Reading is undoubtedly one of the best antidotes to boredom... In these times of confinement and social distancing, time can seem long for the little ones, but also for us: the grown-ups. That's why we've put together a small selection of books (for adults) for parents-to-be or parents of children under a year old.

Living the fourth trimester naturally

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In a previous article, we talked about the post-partum period. It's a very important period, rich in emotions. Unsurprisingly, the fourth trimester begins with the birth of a child, but we easily forget that the arrival of a first child also gives birth to a mother.

With this in mind, naturopath Julia Simon offers a comprehensive guide to help you prepare for the first months of your new life as a mother.
A read that will help you gently reconnect, emotionally and physically, to the woman you are and the mother you are becoming.

The great guide to signing with baby


Sign language can be an invaluable tool for toddlers, even once they can speak, as it can be very difficult for them to use and access the words they know when they're flooded with big emotions (frustration, anger or jealousy).

Marie Cao, bubbly creator of the Little Bun Bao Instagram account (soon 70K) is a professional interpreter in French Sign Language. In her book "Le grand guide de la langue des signes", she gives us all the tools we need to gradually learn sign language, according to the child's age and development.

To continue your learning, subscribe to her Instagram profile on which you'll find additional tips and advice day after day.

Dear Ijeawele, or a manifesto for feminist education

The book "Dear Ijeawele, or a manifesto for feminist education" is a universal book that should be read by all parents of little girls and boys alike. In this common-sense book, author Chimamanda Ngozi Adichie writes a letter in response to a request from her friend Ijeawele for advice on how to educate her daughter. She offers fifteen suggestions for educating her daughter in a feminist way. The letter becomes a veritable manifesto.

Didactic and devourable in no time, this book invites us to rethink our vision of gender in education.

Small hands, big plate

Have you heard of DME (child-led diversification)?

DME is apractice whereby babies from 6 months of age (provided they are sitting up properly) move straight on to solid foods, bypassing purees and other blended foods.

What are the advantages of DME? To answer in no particular order, DME enables children to obtain improved dexterity, early development of oral motor skills, self-regulation and improved food tolerance.

Not to mention that DME is minimalist. No blenders, jars or boxes to store and move baby's food. Baby eats like mom and dad (or almost). Baby eats on his own, without help, food in chunks. He eats at the table at the same time as the others, and shares the same balanced meals as the rest of the family. At his own pace, the child learns to listen to his hunger and satiety signals.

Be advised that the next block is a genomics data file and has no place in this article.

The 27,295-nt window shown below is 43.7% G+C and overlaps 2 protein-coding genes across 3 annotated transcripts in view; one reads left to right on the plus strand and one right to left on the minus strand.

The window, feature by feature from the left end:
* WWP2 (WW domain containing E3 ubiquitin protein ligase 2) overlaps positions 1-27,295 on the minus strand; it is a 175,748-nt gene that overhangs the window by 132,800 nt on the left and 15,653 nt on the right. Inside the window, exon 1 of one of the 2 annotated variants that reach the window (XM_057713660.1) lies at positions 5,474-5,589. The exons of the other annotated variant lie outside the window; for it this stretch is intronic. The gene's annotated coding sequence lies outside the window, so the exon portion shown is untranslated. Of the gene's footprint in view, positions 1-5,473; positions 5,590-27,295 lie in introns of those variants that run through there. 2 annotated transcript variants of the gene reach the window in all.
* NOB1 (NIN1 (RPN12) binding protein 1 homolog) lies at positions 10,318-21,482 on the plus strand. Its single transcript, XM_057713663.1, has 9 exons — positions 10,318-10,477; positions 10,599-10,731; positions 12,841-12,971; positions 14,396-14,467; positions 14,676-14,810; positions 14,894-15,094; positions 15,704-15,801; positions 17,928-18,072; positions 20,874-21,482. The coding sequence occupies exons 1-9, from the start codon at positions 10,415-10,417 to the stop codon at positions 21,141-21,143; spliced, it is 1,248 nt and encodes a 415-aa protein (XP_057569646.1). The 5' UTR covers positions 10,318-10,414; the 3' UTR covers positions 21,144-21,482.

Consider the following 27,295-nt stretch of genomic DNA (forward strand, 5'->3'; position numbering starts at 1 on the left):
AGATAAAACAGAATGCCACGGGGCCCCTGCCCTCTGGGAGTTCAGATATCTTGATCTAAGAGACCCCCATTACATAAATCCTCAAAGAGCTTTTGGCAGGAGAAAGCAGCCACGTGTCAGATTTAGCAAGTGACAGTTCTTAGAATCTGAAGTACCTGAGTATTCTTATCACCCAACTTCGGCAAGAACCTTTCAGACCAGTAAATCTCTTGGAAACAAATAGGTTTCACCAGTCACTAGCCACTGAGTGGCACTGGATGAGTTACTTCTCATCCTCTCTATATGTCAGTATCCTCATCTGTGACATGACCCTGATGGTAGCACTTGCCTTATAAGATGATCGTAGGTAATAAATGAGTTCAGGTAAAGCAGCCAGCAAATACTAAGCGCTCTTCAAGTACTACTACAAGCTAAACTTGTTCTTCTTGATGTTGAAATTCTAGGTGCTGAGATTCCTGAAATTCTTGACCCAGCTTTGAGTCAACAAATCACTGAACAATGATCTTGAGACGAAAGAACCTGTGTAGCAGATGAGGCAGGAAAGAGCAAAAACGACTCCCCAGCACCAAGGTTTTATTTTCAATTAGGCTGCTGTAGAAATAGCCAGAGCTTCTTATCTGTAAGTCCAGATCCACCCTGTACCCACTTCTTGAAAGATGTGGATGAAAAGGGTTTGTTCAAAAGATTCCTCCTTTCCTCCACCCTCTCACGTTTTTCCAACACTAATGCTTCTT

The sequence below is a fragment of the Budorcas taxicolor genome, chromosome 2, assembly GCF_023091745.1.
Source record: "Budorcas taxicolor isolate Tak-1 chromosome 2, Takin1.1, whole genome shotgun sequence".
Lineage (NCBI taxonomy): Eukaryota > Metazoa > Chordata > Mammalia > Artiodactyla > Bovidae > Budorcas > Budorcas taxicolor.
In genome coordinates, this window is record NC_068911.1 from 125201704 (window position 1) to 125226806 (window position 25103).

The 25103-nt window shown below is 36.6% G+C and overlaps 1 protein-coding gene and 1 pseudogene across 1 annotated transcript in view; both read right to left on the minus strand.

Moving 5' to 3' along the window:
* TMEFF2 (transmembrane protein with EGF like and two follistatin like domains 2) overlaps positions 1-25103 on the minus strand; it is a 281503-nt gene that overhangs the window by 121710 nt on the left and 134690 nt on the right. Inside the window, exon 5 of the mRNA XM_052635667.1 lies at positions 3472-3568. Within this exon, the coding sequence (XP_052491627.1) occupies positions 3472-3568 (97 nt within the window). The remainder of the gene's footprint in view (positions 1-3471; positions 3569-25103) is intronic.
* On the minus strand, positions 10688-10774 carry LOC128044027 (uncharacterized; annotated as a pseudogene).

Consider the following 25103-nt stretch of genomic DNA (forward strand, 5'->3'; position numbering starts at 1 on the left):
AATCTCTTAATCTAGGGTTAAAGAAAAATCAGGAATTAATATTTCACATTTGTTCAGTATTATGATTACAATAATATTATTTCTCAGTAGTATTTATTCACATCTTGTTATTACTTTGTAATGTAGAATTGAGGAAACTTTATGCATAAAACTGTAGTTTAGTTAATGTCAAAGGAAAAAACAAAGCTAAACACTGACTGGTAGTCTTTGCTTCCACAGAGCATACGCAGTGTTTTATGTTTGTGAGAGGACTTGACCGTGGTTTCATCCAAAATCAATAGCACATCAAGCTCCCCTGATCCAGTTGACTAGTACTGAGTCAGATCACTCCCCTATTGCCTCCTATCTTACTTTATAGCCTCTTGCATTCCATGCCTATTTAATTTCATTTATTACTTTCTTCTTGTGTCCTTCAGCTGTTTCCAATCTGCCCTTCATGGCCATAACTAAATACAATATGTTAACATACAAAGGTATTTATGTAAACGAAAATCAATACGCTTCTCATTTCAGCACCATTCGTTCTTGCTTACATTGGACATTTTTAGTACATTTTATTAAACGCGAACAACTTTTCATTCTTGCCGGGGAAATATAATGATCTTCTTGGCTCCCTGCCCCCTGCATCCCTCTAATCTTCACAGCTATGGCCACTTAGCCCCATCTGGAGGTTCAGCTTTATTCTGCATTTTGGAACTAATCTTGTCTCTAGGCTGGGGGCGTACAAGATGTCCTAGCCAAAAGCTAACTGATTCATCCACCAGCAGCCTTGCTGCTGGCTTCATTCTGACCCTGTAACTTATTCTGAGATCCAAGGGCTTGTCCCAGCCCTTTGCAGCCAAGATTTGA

The book "Petites mains et grande assiette", gives you all the information you need to get your child off to a good start with diversification.

For a happy childhood

Released in 2014, this book was a revelation in the world of early childhood. Its author, Catherine Gueguen, a pediatrician committed to supporting parenthood, highlighted for the first time recent discoveries about brain development in terms of understanding children's needs, from the earliest age.

Unfortunately, many difficulties in child-adult relationships stem from a lack of understanding of the brain's maturation process. We adults wrongly expect children to behave like grown-ups. We try to match our pace to theirs, at the expense of their needs.

And yet, if we know that a toddler is psychologically different, we'll feel greater empathy and adapt our behavior to his or her emotional capacities.

The book "Pour une enfance heureuse" (For a happy childhood), gives us the keys to learning how to better communicate and understand our children from an early age.

Sleeping without tears

Get rid of all books advocating "sleep training" techniques for children! If you had to choose just one book on baby sleep, choose Dormir sans larmes.

As early as the 50s, pediatricians recommended various methods for getting children to sleep. Some considered it necessary to let baby cry himself to sleep (including the 5/10/15 method). According to Dr Rosa Jové, these methods do not improve sleep in the youngest children, but rather cause attachment disorders and an emotional shock that alters the main hormones responsible for regulating emotions.

In her book "Dormir sans larmes", she associates the benefits of breastfeeding and proximal mothering (portage and cododo) as the best elements for promoting baby's sleep. She also reminds us, as if to reassure us, that all children end up sleeping sooner or later! We need to know how to wait for the right moment and have a positive attitude to transmit tranquility and serenity.

What books would you recommend to future or new parents to help them make the most of baby's fourth trimester and first year?